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The pain of cancer

The Indian Express
22 September 2012

Recounting her father’s struggle with cancer was difficult for the young woman, even several years after his death. He’d endured first surgery and then chemotherapy and radiation, she said, and the cancer had gone into remission. He was thrilled, but the aggressive treatment left him with chronic, debilitating pain. Once active, he struggled to get around in his own home.

"It wasn’t the cancer that got him," the daughter said. "It was the pain."

Her father had turned to all of his doctors, with little relief. His surgeon had looked at his operative wounds, pronounced them well healed, then stated that they were in no way responsible for his disability. Both his cancer doctor and his radiation doctor congratulated him on being in remission but then declined to prescribe pain medications since they were no longer treating him and couldn’t provide ongoing follow–up and dosing guidance. His primary care doctor listened intently to his descriptions of his limitations, but then prescribed only small amounts of pain meds that offered fleeting relief at best.

"I’ll never forget what my father had to go through," she said, weeping. "I wouldn’t wish this on anyone."

Sadly, according to a new study in The Journal of Clinical Oncology, a significant percentage of cancer patients continue to suffer from pain as her father did.

Researchers who surveyed more than 3,000 cancer patients found that nearly two–thirds said they were in pain or receiving pain medications. Roughly a third felt they needed more painkillers to fully treat their symptoms.

A month after the patients saw their oncologists, the researchers again asked the patients about their pain. Instead of showing improvement, the percentage of patients who continued to be in pain remained unchanged.

Their pain, in other words, had not been treated.

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The findings are a sobering echo of research from nearly two decades ago that revealed that more than 40 percent of cancer patients did not receive adequate treatment for their pain. While patients were reluctant to ask for relief or to take prescribed pain medications, the researchers found that physicians were just as unwilling to prescribe the needed medications. Nearly a third of cancer specialists waited until the patient was only months away from death before offering maximum pain control.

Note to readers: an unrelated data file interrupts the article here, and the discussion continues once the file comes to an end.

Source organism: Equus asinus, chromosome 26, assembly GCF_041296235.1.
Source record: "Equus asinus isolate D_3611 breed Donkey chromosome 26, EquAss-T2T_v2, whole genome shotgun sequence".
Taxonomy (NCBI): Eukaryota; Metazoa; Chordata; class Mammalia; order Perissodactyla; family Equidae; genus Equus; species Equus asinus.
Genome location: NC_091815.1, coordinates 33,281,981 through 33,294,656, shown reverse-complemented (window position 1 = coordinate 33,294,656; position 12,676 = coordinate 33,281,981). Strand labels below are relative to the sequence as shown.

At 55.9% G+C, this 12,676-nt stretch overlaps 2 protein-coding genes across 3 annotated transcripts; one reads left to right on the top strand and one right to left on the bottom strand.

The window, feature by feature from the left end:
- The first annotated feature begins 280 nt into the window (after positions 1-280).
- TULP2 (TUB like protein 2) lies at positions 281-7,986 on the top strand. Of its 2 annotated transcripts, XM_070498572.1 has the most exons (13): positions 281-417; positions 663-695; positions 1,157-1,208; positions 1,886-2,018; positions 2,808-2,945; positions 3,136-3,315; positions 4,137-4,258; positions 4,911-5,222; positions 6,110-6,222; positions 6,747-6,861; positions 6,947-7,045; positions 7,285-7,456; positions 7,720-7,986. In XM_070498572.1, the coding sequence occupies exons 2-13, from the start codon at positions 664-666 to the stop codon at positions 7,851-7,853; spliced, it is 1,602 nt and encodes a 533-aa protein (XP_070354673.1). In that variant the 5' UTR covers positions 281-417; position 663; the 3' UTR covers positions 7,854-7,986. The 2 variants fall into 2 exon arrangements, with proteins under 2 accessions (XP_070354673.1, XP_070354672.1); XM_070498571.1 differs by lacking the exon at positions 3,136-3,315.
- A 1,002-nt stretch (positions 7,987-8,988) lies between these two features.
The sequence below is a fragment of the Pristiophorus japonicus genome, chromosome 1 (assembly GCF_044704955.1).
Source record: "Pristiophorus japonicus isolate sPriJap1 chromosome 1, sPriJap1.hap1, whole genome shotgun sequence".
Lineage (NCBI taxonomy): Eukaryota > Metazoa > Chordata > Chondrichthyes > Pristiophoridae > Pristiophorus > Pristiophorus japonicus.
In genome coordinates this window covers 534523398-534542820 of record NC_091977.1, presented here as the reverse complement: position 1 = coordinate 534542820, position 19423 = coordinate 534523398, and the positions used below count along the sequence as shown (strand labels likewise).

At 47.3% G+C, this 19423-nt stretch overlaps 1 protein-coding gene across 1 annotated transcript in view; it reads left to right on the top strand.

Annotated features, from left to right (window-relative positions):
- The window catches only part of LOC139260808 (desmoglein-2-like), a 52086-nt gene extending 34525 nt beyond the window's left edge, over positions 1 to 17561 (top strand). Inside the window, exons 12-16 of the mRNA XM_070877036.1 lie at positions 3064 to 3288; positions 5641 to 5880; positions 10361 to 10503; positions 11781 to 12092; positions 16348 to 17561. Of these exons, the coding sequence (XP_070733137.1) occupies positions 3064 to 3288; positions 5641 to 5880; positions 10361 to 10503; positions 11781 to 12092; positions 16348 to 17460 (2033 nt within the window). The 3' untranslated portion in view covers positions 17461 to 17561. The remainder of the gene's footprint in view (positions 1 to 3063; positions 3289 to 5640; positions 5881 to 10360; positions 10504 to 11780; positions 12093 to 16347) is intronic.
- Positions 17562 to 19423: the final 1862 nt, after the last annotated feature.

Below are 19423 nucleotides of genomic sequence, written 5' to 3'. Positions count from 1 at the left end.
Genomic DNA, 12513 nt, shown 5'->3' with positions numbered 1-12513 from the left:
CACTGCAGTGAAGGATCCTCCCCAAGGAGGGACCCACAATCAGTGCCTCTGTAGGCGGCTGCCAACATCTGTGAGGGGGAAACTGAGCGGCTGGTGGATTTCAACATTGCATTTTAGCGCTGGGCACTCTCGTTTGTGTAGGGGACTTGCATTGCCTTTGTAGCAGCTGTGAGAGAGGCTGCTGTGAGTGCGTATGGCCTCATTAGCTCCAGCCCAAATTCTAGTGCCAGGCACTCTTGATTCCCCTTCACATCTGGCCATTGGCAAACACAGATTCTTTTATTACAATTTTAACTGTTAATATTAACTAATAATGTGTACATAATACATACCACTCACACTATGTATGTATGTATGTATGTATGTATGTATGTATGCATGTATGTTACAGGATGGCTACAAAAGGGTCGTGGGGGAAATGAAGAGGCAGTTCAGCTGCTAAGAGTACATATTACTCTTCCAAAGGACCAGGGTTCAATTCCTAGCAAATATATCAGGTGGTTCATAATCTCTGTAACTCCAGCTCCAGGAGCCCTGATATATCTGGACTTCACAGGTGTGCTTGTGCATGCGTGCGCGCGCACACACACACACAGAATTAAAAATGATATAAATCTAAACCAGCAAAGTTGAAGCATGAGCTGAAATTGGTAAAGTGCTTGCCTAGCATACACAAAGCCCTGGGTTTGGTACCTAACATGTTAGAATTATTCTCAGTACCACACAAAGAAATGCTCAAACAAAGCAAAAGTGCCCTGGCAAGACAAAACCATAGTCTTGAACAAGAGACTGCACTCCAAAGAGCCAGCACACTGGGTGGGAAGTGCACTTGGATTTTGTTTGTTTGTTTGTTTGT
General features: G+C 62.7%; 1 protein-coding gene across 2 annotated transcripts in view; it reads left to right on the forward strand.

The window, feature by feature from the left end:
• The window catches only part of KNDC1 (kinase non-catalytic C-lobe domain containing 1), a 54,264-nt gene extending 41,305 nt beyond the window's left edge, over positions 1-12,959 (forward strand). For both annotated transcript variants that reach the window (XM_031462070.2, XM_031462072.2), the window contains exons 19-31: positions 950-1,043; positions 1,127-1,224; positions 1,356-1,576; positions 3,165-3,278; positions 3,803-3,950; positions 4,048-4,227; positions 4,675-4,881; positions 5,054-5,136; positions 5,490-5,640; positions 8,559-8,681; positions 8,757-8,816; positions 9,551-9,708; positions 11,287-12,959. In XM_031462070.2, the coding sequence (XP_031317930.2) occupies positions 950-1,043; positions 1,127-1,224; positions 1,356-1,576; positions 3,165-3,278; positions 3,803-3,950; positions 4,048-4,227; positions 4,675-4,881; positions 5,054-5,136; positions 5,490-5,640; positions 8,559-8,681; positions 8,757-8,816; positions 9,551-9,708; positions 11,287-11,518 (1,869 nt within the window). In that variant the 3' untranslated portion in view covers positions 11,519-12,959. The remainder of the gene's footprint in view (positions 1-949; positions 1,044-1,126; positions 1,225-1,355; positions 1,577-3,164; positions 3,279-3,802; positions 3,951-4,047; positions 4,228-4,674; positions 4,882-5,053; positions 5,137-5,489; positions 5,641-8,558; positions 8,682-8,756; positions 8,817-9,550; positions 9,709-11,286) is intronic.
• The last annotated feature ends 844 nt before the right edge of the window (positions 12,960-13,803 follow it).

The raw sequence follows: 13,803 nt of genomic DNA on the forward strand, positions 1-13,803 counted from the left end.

These results were eye–opening for the oncology community and helped fuel a firestorm of initiatives in the late 1990s and early 2000s aimed at improving how doctors address pain in general. State medical boards began to mandate that all doctors take pain management courses before renewing their licenses to practice. In a move presaging today’s checklists, pain was declared a patient’s "fifth vital sign," a body function to be assessed after temperature, heart rate, respiration rate and blood pressure. Unfortunately, that new norm turned out to be not so different from the old.

While there had been a slight improvement in the number of patients whose pain was controlled, nearly a third of patients were still inadequately treated.

While the study offers important follow–up data to work conducted two decades earlier, it also represents a growing interest among researchers in the symptoms of cancer, particularly for the growing number of people who are living longer than patients from even a decade ago. Thanks to advances in cancer treatment, more than half of all cancer patients now live five years or more past their initial cancer diagnosis. "We need to be better prepared for this best–case scenario," said Dr Michael J Fisch, lead author of the study, because it’s one that can include not only more years of life but also persistent fatigue, arthritis, hot flashes, depression, sleep problems and chronic pain.

"Pain is all about the doctor–patient relationship and taking the whole person into account," Dr Fisch said. "Those things are not quick fixes."

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